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Fishing in Massachusetts
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Need to Know
Massachusetts Fishing Seasons
Hardy anglers catch Cod and Pollock while freshwater enthusiasts hit frozen lakes for productive ice fishing. Most boats on Cape Cod are out of the water, but larger vessels often run year-round.
The ice fishing Massachusetts has to offer may not make the headlines but it’s still well worth checking out. Otherwise, Boston Winterfest has ice skating, dog sledding, snowmen competitions, and more.
Celebrate Massachusetts’s incredible fishing heritage without actually going outdoors at the Hyannis Boatbuilders’ Show. Otherwise, head out in search of Cod, Pollock, Halibut, and other resident groundfish.
The spring season starts with a bang. Good numbers of Striped Bass and Tautog show up in the shallows, and the first Bluefish appear towards the end of the month. Brook Trout really pick up in April, too.
Up for some healthy competition? Join the Spring Sea Run Opener to take on big Stripers and support local charities in the process. Scup and Seabass are both open for harvest from May onwards.
June is tournament season, with Hull’s South Shore Striper Tournament, Fairhaven’s Bad Daddy Tog, Seabass and Scup Tournament, Beverly’s North Shore Striper Blitz, and so much more.
Tuna and Sharks show up in force. See the best of them at the North Atlantic Monster Shark Tournament in New Bedford. Boston Harborfest celebrates Independence Day with 6 full days of festivities.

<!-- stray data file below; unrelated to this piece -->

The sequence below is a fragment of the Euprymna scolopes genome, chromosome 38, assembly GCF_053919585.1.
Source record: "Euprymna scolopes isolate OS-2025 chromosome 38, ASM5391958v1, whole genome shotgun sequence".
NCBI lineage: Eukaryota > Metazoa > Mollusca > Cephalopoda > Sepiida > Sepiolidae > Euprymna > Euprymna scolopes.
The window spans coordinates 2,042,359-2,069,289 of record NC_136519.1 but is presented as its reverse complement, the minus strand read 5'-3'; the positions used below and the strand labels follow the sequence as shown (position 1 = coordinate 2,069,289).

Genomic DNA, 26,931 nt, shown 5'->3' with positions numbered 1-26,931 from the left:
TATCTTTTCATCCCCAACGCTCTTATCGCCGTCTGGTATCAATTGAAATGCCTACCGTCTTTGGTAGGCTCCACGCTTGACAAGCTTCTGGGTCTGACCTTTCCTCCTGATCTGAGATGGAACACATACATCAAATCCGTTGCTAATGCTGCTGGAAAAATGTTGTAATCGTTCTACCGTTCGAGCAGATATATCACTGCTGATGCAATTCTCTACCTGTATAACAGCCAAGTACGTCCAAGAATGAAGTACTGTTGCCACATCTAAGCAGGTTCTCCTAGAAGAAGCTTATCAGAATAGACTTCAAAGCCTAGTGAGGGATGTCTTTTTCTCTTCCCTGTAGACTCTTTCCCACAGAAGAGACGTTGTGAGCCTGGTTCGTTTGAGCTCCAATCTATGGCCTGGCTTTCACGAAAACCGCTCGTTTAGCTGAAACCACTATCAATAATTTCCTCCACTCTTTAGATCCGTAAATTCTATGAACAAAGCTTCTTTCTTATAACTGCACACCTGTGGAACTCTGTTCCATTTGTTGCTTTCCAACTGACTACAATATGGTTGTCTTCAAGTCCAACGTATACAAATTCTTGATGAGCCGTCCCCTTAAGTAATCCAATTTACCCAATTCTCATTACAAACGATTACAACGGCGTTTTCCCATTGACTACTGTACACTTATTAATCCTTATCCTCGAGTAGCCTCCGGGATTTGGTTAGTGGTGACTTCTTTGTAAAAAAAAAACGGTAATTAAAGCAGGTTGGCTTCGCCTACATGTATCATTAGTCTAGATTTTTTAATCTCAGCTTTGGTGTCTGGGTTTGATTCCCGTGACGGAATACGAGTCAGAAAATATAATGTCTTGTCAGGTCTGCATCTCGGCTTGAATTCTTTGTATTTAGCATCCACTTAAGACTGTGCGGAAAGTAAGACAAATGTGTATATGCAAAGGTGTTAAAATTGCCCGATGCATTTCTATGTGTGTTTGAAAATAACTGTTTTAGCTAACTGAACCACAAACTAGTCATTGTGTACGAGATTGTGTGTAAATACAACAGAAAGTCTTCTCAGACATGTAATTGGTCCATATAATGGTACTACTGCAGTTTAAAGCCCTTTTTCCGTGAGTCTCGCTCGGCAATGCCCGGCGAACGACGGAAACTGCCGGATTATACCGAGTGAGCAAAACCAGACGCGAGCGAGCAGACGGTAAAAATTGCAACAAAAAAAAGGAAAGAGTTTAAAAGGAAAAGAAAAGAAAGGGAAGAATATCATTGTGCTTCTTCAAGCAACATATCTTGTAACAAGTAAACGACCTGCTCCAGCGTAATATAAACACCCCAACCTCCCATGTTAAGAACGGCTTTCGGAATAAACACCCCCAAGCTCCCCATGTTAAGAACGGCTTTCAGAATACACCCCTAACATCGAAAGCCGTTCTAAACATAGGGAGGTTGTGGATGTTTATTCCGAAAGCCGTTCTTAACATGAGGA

Everything from Stripers and Bluefish to Makos and White Marlin are around in August. If you’re looking for a challenge, the Gloucester Bluefin Blowout is about as good as it gets for competitive Tuna fishing.
Head to East Falmouth’s Scallop Fest to enjoy these delicious shellfish. Otherwise, New Bedford’s Working Waterfront Festival has fishing contests, cooking classes, and so much seafood to enjoy.
October is your last chance to take on deep sea pelagics like Bluefin and Yellowfin Tuna or Blue, Mako, Thresher, and Porbeagle Sharks. Head out for an epic battle as the summer season rolls to a close.
Most migratory fish have moved on but you can still find Tautog, Stripers, Bluefish, and Flounder inshore. Offshore, Cod, Pollock, Halibut, Haddock, and more can show up if you brave the waves.
Head to the First Night Arts Celebration to ring in the new year in style! There are Christmas fairs and parades in towns across the state, and ice fishing tournaments out on the lakes.